Dec 18, 1975

A comparative study on the irreversible binding of labeled halothane trichlorofluoromethane, chloroform, and carbon tetrachloride to hepatic protein and lipids in vitro and in vivo

Archives of Toxicology
H Uehleke, T Werner


1) After intraperitoneal injection of labeled CCl4, CHCl3, and halothane in mice, 14C is preferentially bound to liver endoplasmic protein and lipid. A considerable activity is also associated with mitochondrial constituents. Maximal protein binding (nmol/mg): CCl4: 2.8 (0.5 hrs); CHCl3: 11.5 (6 hrs); halothane: 5 (6 hrs). Lipid binding: CCl4: 6.4 (5 min); CHCl3: 8 (4 hrs); halothane: 13.5 (2 hrs). The form of the binding curves in microsomal and mitochondrial protein and lipid differed with the individual haloalkanes. 2) The irreversible (covalent) binding of 14C from labeled haloalkanes in anaerobic suspensions of isolated rabbit liver microsomes and NADPH after 30 min was for protein (lipid) (nmol/mg): CCl4: 15 (58); CHCl3: 3.4 (3.2); halothane: 2.3 (10); trichlorofluoromethane: 6.5 (30). Anerobic incubation favored dehalogenation, but CHCl3 metabolism and irreversible binding requires oxygen. The greatest differences in the in vitro "covalent" binding rates were observed with CHCl3 in rat, mouse, and rabbit. 3) Altered microsomal cytochrome P-450 concentrations in newborn animals, or produced by pretreatment of rats with phenobarbital, 3-methylcholanthrene (MC), or CoCl2 effected similar, but not proportional changes in the...Continue Reading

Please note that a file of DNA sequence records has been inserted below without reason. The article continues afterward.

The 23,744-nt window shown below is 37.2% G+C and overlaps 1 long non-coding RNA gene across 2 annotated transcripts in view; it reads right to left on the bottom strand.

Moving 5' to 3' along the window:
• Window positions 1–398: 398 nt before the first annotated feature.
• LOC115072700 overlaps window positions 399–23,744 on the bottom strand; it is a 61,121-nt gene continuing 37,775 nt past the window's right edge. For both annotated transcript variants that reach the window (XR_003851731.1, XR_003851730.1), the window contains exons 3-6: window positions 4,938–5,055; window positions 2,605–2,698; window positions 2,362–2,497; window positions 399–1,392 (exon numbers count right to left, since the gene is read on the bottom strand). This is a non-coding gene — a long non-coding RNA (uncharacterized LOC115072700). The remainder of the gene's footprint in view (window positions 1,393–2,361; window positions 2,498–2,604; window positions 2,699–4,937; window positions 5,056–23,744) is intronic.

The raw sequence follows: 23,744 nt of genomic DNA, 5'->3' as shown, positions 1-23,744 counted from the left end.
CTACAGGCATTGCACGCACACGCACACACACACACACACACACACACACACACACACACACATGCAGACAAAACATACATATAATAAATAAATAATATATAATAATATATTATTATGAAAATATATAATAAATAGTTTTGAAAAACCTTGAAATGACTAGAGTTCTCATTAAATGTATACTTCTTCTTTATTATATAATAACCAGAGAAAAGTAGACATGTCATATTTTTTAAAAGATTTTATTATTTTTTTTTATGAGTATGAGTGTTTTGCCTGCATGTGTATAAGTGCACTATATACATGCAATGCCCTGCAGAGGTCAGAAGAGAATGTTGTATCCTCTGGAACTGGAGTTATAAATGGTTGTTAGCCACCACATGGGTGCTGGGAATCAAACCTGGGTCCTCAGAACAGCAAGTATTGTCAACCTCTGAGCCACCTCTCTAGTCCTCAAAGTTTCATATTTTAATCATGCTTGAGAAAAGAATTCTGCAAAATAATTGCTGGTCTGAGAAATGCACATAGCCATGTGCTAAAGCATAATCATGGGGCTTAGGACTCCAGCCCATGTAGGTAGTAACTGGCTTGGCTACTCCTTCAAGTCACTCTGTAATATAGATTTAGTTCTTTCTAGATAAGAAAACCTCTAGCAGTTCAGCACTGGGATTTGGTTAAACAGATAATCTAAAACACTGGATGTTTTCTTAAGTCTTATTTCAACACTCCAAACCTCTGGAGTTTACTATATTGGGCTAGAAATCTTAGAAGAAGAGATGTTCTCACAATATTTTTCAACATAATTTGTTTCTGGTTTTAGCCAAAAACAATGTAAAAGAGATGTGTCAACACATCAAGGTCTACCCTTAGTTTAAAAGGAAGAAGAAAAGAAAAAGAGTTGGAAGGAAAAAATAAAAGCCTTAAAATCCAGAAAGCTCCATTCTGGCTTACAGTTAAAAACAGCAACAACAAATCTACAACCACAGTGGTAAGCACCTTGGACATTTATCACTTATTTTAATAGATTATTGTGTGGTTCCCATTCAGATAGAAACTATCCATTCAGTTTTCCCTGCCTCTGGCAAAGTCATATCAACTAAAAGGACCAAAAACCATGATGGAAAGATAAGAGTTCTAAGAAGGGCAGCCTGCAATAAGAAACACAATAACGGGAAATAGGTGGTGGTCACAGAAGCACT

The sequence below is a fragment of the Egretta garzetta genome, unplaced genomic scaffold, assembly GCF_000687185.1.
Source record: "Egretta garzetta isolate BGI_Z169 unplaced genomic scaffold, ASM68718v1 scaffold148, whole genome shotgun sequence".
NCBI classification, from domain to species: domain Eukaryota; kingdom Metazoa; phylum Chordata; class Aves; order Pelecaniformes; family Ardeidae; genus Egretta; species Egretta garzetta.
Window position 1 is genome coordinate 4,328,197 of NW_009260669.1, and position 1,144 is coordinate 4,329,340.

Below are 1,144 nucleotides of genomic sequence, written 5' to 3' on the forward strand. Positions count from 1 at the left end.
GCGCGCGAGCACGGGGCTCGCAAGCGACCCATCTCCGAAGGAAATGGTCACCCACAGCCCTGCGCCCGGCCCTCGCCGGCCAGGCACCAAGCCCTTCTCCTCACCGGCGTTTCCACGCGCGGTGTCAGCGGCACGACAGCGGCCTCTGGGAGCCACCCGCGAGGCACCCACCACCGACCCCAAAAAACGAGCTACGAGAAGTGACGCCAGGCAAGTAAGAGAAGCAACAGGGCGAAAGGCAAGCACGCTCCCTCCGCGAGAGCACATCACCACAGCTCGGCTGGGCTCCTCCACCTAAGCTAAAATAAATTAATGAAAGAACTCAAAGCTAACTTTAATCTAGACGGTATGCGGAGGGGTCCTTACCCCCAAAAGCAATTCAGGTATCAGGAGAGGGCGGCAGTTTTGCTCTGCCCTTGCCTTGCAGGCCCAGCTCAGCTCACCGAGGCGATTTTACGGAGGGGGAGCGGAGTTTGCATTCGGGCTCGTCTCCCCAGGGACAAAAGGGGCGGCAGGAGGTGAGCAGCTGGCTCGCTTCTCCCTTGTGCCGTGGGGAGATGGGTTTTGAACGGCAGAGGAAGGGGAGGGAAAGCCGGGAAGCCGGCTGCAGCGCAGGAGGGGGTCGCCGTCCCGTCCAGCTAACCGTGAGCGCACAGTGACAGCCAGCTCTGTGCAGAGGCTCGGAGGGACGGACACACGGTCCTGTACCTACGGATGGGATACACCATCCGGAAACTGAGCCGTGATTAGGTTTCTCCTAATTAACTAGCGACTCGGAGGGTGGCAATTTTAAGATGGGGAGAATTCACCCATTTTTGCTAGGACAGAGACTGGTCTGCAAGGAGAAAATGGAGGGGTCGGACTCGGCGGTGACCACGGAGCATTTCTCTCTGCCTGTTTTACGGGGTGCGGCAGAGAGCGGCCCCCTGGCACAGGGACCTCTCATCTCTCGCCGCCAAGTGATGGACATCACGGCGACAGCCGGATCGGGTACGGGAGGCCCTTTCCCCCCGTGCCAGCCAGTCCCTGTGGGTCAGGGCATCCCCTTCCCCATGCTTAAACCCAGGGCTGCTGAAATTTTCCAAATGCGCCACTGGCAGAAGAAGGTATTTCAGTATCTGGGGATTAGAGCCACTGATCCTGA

Mentioned in this Paper

Metabolic Process, Cellular
Carbon Tetrachloride
Covalent Interaction
Protein Binding
CCL4 gene

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